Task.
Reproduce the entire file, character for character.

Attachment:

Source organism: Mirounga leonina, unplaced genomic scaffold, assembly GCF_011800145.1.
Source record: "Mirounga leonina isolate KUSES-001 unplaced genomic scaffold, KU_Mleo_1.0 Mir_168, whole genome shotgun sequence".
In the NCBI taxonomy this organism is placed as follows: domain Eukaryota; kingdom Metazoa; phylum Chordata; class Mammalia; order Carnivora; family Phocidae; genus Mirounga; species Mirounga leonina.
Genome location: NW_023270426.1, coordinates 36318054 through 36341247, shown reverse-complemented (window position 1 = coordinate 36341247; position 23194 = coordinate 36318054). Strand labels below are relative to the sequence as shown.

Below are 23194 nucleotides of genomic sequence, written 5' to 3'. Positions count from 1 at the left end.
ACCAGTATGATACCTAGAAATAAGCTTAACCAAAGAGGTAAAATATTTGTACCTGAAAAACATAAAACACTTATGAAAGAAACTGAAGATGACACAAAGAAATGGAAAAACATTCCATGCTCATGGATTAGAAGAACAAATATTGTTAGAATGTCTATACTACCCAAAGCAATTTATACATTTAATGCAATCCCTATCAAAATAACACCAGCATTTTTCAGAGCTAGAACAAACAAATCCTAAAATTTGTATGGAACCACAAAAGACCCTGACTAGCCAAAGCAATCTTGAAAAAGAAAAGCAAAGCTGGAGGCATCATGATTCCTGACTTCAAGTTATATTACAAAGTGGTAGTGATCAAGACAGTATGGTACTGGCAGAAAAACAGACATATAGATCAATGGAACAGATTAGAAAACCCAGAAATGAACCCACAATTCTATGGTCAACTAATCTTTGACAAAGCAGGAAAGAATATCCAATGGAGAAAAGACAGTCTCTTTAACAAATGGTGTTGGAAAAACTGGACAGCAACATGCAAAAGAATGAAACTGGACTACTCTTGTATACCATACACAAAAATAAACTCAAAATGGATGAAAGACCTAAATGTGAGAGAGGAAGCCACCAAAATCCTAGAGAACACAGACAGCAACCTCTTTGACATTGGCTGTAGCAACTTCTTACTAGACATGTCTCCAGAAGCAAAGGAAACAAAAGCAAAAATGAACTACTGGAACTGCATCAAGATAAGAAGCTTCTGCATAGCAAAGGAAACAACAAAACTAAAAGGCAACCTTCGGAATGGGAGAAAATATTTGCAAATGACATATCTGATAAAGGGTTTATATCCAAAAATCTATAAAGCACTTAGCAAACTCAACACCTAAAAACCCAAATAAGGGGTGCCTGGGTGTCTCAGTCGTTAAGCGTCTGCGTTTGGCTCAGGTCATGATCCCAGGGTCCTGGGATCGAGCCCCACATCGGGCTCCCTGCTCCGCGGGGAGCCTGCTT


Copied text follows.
Source organism: Mirounga leonina, unplaced genomic scaffold, assembly GCF_011800145.1.
Source record: "Mirounga leonina isolate KUSES-001 unplaced genomic scaffold, KU_Mleo_1.0 Mir_168, whole genome shotgun sequence".
In the NCBI taxonomy this organism is placed as follows: domain Eukaryota; kingdom Metazoa; phylum Chordata; class Mammalia; order Carnivora; family Phocidae; genus Mirounga; species Mirounga leonina.
Genome location: NW_023270426.1, coordinates 36318054 through 36341247, shown reverse-complemented (window position 1 = coordinate 36341247; position 23194 = coordinate 36318054). Strand labels below are relative to the sequence as shown.

Below are 23194 nucleotides of genomic sequence, written 5' to 3'. Positions count from 1 at the left end.
ACCAGTATGATACCTAGAAATAAGCTTAACCAAAGAGGTAAAATATTTGTACCTGAAAAACATAAAACACTTATGAAAGAAACTGAAGATGACACAAAGAAATGGAAAAACATTCCATGCTCATGGATTAGAAGAACAAATATTGTTAGAATGTCTATACTACCCAAAGCAATTTATACATTTAATGCAATCCCTATCAAAATAACACCAGCATTTTTCAGAGCTAGAACAAACAAATCCTAAAATTTGTATGGAACCACAAAAGACCCTGACTAGCCAAAGCAATCTTGAAAAAGAAAAGCAAAGCTGGAGGCATCATGATTCCTGACTTCAAGTTATATTACAAAGTGGTAGTGATCAAGACAGTATGGTACTGGCAGAAAAACAGACATATAGATCAATGGAACAGATTAGAAAACCCAGAAATGAACCCACAATTCTATGGTCAACTAATCTTTGACAAAGCAGGAAAGAATATCCAATGGAGAAAAGACAGTCTCTTTAACAAATGGTGTTGGAAAAACTGGACAGCAACATGCAAAAGAATGAAACTGGACTACTCTTGTATACCATACACAAAAATAAACTCAAAATGGATGAAAGACCTAAATGTGAGAGAGGAAGCCACCAAAATCCTAGAGAACACAGACAGCAACCTCTTTGACATTGGCTGTAGCAACTTCTTACTAGACATGTCTCCAGAAGCAAAGGAAACAAAAGCAAAAATGAACTACTGGAACTGCATCAAGATAAGAAGCTTCTGCATAGCAAAGGAAACAACAAAACTAAAAGGCAACCTTCGGAATGGGAGAAAATATTTGCAAATGACATATCTGATAAAGGGTTTATATCCAAAAATCTATAAAGCACTTAGCAAACTCAACACCTAAAAACCCAAATAAGGGGTGCCTGGGTGTCTCAGTCGTTAAGCGTCTGCGTTTGGCTCAGGTCATGATCCCAGGGTCCTGGGATCGAGCCCCACATCGGGCTCCCTGCTCCGCGGGGAGCCTGCTT